great increase in customers for the bath houses. New buildings in the
post war period also often lacked baths or showers, leading to a
strong increase in the number of public baths. In 1965 many baths also
added showerheads to the faucets in the baths. The number of public
Japan peaked around 1970.
Immediately after World War II, resources were scarce and few
homeowners had access to a private bath. Private baths began to be
more common around 1970, and most new buildings included a bath and
shower unit for every apartment. Easy access to private baths led to a
decline in customers for public bath houses, and subsequently the
number of bath houses is decreasing. Some Japanese young people today
are embarrassed to be seen naked, and avoid public baths for this
reason. Some[who?] Japanese are concerned that without the "skinship"
of mutual nakedness, children will not be properly socialized.
While the traditional sentō is in decline, many bath house operators
have adjusted to the new taste of the public and are offering a wide
variety of experiences. Some bath houses emphasize their tradition,
and run traditionally-designed bath houses to appeal to clientele
seeking the lost Japan. These bath houses are also often located in
scenic areas and may include an open-air bath. Some also try drilling
in order to gain access to a hot spring, turning a regular bath house
into a more prestigious onsen.
Other bath houses with less pristine buildings or settings change into
so called super sentō and try to offer a wider variety of services
beyond the standard two or three bathtubs. They may include a variety
of saunas, reintroduce steam baths, include jacuzzis, and may even
have a water slide. They may also offer services beyond mere
cleansing, and turn into a spa, offering medical baths, massages, mud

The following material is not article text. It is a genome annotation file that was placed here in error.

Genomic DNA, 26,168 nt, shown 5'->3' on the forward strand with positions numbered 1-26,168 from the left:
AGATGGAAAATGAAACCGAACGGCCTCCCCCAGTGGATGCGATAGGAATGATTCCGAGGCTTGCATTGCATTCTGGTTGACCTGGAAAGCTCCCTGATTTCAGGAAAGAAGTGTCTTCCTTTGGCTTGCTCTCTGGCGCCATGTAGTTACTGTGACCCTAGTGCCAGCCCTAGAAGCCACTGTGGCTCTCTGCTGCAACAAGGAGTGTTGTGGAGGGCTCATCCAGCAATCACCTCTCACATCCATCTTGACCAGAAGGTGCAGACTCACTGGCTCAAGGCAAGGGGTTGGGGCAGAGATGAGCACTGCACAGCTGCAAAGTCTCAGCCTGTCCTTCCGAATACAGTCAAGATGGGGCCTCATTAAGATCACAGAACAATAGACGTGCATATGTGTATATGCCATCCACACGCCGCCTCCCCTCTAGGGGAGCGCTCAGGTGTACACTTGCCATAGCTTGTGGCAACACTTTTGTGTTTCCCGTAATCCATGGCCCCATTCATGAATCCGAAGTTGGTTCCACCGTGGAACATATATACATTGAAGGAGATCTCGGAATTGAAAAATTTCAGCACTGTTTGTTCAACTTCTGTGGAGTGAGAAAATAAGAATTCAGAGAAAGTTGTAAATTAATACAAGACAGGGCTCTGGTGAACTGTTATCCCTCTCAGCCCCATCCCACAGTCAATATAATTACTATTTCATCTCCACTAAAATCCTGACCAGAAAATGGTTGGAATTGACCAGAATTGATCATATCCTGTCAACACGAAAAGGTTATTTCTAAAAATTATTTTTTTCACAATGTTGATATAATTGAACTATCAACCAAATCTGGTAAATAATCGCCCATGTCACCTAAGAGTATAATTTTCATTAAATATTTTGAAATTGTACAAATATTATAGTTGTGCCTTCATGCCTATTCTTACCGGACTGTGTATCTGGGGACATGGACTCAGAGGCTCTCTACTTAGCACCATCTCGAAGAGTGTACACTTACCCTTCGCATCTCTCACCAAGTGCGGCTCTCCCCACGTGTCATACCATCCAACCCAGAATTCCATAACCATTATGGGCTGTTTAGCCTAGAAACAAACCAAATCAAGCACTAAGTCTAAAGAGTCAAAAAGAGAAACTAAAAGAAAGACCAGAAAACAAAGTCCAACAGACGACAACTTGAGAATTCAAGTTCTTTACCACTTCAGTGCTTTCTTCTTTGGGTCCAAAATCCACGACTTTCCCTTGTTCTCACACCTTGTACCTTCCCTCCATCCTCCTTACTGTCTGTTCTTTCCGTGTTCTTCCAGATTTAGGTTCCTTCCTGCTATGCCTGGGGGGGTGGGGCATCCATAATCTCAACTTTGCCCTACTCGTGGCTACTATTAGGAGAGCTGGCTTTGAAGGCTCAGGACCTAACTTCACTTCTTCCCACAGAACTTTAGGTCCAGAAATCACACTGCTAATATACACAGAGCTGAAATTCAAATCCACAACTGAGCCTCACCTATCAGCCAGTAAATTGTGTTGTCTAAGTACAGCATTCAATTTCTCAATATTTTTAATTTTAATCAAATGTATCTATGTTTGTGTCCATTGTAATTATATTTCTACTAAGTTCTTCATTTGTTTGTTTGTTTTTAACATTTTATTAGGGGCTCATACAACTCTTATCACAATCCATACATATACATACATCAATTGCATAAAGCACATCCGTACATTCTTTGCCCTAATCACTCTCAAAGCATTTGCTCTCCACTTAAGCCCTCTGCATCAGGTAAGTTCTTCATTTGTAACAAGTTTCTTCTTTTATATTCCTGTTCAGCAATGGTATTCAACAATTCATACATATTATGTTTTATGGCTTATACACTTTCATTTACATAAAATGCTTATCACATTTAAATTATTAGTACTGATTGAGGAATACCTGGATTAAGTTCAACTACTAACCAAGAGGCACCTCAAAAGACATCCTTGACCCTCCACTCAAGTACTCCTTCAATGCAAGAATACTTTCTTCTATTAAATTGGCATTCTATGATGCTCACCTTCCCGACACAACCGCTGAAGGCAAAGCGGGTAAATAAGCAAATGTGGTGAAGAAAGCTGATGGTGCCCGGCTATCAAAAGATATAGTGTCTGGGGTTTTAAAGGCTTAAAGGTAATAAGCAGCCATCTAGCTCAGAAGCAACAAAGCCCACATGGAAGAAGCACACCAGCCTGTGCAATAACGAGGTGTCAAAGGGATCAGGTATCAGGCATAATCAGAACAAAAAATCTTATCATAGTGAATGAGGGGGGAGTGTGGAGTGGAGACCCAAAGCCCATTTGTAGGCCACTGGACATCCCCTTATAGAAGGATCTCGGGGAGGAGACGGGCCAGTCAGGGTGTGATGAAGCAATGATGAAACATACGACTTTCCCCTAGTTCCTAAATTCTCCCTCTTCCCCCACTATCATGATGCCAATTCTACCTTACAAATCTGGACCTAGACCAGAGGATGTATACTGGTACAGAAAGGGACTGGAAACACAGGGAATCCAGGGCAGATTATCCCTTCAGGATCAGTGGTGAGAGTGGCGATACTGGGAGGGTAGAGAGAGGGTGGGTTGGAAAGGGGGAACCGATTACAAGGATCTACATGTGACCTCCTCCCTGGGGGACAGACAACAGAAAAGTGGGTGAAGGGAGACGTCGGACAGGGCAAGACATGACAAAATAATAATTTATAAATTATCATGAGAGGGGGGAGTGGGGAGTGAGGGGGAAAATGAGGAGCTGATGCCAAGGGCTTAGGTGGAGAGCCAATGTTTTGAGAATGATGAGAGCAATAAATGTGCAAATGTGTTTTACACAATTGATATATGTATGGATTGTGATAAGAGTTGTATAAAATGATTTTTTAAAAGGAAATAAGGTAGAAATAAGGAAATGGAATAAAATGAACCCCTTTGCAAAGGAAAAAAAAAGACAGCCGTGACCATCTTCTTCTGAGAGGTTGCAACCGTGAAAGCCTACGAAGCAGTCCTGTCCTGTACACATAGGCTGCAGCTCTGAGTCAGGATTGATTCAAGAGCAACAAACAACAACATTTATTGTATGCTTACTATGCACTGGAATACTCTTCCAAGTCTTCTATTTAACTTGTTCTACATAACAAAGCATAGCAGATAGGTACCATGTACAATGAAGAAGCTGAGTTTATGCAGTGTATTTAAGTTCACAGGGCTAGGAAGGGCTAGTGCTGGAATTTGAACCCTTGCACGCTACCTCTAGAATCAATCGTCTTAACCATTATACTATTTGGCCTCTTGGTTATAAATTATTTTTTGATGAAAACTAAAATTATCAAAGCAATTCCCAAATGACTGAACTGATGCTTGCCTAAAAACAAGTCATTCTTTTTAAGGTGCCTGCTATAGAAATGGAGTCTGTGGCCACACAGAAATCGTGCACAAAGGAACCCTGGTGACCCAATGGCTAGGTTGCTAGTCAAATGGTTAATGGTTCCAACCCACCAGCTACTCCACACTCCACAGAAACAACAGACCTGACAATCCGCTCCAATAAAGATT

baths, fitness centers, etc., as for example the Spa LaQua at the
Tokyo Dome City entertainment complex. There are also entire bath
house theme parks, including restaurants, karaoke, and other
entertainment, as for example the Ōedo
(大江戸温泉物語, Big Edo Hot Spring Story) in Odaiba, Tokyo.
(Note: The Ōedo
Onsen Monogatari is not a sentō.) Some of these
modern facilities may require the use of swimsuits and are similar to
a water park.
Wikimedia Commons has media related to Sento.
Taiwanese hot springs
^ "設備で検索". 1010.or.jp. Retrieved 2014-07-31.
^ Ryoko. "Sento Art: Public Bath House Paintings PingMag : Art,
Design, Life – from Japan". Pingmag.jp. Retrieved 2014-07-31.
^ "Japanese style spa bath". aqva.com.au. Retrieved 19 October
^ Find out what an onsen is. "
Onsen Warnings and Hassles".
Japan-onsen.com. Retrieved 2014-07-31.
- 平民新聞". D.hatena.ne.jp. 2006-05-10. Retrieved
^ "シビックランド日成 (Civic Land Nissei)". Supersento.com.
^ About "Sento" Japanese communal bath house
Tokyo Sento Association
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Sento Guide Guide to public baths in Japan
Japan Baths Public bath houses in Japan
www.OnsenJapan.net Interactive Google map of Japanese baths with
easy-to-read icons, pictures, and reviews
Search for Sento (Public Bath)
Tokyo Travel Guide, Sunnypages.jp
Super Sento Guide Guide to super sento in Japan
OTA Navi Ota Tourist Association
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Architectural Institute of Japan